During a small Mississippi machine shop’s busy time, it turned to a lights out solution from Robotiq to meet demand without having to hiring and training a temporary CNC operator.
Mississippi’s WALT Machine Inc. specializes in high-precision optical work for scientific camera assemblies. Each spring WALT Machine must meet a massive challenge: Deliver around 6,000 camera housings in 2 months’ time, with only one CNC machine.
Being able to deliver this massive order in time implies that WALT Machine’s president, Tommy Caughey, would need to hire a full-time CNC machine operator. By the time the new employee is fully trained and operational, the parts are almost delivered and his/her services will soon be no-longer needed.
To deal with short-term rise in production volume, Tommy Caughey started to look into a robotic based solution a few years back. “I saw Universal Robots at IMTS Trade Show maybe 4 or 6 years ago and I found it interesting: a robot that does not require any extra stuff, like jigs for example. I followed up throughout the years and thought that’s where we needed to go one day.”
One problem remained: He knew he needed either a vision system or a conveyer, to pick up the raw parts from the table. “Everyone told me that it’s a very difficult process, that you need to have a person in your shop to do it,” Caughey recalls.
A big plus when using a robot is the ability for it to continue production during unattended hours in the shop. This of course increases productivity since twice as many parts can be made in the same time.
In June 2016, Robotiq released the Plug + Play Wrist Camera made exclusively for Universal Robots. For the entrepreneur, this was a game changer. “I didn’t need a vision expert anymore, I could do it myself. I bought the camera, and it’s super simple. It takes about 10 minutes and your part is taught. ”
It takes 30 to 45 minutes to machine one side of those camera housings. If you only work 8 hours a day. It will be several weeks of work to produce the order with one machine, and WALT could not afford that bottleneck. “So being able to run 15-20 hours a day and not having to hire anyone else is a major plus for us,” says Caughey.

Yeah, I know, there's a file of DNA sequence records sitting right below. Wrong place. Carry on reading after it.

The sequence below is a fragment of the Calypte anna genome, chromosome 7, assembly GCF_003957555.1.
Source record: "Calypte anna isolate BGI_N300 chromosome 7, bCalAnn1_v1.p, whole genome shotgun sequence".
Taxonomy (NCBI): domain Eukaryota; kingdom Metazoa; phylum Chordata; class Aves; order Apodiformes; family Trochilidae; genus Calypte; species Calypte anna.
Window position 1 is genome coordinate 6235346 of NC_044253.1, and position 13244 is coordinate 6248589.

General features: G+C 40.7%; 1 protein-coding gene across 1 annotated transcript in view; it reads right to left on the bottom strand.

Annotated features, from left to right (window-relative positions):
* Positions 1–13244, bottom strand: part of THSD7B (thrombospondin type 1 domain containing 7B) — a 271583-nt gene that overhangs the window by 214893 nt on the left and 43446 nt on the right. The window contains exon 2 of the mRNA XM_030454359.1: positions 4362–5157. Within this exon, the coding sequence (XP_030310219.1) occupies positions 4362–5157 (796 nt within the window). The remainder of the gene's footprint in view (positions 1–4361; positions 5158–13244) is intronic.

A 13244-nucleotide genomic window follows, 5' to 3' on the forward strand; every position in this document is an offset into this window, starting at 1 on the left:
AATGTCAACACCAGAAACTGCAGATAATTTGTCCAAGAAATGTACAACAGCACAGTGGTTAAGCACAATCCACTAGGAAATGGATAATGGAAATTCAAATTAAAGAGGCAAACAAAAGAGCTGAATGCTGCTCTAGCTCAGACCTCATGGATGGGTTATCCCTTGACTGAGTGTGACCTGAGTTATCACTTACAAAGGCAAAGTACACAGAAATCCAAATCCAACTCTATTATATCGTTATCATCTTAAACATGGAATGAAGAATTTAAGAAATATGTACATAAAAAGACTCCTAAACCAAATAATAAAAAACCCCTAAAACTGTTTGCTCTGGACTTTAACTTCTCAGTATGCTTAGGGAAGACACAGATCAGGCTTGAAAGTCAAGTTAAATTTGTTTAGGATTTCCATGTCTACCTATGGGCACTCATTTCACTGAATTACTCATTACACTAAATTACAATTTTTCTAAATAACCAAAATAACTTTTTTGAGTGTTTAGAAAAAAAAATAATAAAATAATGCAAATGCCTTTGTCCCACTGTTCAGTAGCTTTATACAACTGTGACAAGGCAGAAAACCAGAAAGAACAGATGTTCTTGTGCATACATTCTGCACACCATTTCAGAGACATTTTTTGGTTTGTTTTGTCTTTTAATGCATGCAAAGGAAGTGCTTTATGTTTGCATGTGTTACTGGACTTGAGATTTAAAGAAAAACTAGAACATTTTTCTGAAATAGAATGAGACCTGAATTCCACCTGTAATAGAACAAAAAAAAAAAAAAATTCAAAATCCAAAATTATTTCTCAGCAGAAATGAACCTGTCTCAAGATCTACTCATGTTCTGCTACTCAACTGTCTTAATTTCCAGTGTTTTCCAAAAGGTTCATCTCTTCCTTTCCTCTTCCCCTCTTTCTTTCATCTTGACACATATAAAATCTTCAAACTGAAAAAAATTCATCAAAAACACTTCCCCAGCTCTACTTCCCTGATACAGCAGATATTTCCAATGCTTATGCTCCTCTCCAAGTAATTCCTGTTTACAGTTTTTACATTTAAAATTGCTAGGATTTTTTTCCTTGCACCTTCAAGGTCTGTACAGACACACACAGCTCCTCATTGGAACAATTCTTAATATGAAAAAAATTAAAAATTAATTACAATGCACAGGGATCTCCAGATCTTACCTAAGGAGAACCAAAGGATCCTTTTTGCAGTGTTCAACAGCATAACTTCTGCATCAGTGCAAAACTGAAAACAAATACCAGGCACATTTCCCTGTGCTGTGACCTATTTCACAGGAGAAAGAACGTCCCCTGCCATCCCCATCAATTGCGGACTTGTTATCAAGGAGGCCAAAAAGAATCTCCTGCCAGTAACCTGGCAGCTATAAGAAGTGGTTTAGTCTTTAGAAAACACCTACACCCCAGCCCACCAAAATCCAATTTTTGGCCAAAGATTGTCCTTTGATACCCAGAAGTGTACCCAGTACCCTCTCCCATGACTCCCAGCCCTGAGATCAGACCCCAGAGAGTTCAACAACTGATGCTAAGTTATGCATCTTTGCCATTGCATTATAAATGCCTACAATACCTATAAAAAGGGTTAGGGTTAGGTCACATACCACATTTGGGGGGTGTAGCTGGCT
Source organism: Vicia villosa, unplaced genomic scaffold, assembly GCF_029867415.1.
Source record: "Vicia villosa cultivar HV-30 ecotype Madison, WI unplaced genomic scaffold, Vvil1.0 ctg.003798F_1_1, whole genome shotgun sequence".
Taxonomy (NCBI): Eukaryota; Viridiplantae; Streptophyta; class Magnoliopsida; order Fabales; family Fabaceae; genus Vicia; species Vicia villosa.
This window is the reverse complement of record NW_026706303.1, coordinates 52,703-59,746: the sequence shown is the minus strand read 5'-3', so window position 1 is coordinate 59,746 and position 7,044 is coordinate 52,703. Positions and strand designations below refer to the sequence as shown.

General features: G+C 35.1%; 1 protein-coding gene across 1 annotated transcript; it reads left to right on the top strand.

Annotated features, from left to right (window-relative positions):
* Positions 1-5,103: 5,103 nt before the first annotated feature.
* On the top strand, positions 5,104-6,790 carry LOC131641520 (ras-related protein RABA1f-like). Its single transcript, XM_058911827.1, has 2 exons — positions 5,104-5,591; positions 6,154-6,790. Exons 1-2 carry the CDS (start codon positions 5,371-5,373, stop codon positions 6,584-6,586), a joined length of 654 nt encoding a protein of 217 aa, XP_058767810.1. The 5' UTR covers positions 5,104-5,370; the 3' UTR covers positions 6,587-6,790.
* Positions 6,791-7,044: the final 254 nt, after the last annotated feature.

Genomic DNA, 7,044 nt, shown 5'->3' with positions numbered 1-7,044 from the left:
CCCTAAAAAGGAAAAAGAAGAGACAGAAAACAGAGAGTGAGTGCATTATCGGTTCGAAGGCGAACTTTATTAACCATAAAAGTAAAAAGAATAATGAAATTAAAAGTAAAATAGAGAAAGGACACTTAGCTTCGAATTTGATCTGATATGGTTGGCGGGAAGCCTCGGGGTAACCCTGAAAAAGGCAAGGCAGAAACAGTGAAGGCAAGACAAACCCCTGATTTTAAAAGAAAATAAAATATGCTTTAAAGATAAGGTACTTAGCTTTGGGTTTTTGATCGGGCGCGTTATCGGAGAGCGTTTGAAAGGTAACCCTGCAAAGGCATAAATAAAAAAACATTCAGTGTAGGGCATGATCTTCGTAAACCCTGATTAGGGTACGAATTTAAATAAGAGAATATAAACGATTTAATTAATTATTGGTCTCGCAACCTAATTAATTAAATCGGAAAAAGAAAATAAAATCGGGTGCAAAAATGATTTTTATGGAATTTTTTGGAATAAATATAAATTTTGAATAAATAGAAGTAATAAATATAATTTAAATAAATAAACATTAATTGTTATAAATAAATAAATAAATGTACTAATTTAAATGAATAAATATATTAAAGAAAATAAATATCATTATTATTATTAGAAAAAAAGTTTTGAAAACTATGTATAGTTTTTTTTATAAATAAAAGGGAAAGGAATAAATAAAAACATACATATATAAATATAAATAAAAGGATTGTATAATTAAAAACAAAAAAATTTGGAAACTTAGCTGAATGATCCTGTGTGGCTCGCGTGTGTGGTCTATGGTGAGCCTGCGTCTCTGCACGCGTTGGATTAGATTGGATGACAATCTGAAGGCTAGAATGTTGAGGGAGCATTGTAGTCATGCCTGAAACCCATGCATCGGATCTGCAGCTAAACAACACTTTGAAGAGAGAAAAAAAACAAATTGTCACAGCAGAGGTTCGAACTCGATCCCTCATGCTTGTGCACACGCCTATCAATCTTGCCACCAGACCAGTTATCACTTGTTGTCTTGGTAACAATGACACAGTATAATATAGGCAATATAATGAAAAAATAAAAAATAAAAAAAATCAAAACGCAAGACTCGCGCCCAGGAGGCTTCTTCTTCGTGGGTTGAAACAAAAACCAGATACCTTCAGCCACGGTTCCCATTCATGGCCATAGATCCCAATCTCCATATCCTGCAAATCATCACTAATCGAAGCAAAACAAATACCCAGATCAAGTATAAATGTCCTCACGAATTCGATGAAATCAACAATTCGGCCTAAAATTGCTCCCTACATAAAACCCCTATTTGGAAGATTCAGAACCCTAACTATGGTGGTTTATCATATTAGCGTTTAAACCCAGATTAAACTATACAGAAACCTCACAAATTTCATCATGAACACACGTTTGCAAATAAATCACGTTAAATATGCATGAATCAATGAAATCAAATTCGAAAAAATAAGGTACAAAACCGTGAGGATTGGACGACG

Since WALT Machine Inc. bought its robot, named Arthur, twice as many parts are being machined everyday. The CNC machining still takes the same time, but it’s the number of operational hours that make all the difference. The company was able to save half the time in production by eliminating a lot of machine idle time.
The contract in question needs to be completed within two months so there is a production rush to be able to deliver all the parts on time. A huge benefit when integrating a robot in the production line is that the machine can now run non-stop in this two month period. Tommy does not need to worry about training, extra salary, or employee retention between production rushes.
Tommy Caughey was also stressed about quality and consistency during unattended hours. “It’s just about letting it go and accept the fact that it’s gonna run for an extra 4-6 hours, that you’re gonna go home and nothing’s gonna break. And it’s actually the case!”
Arthur’s arrival among the team also allows long-time machinist Matthew Niemeyer to improve his skillset on the production floor. “First, I got to learn how to program the robot,” Niemeyer explains.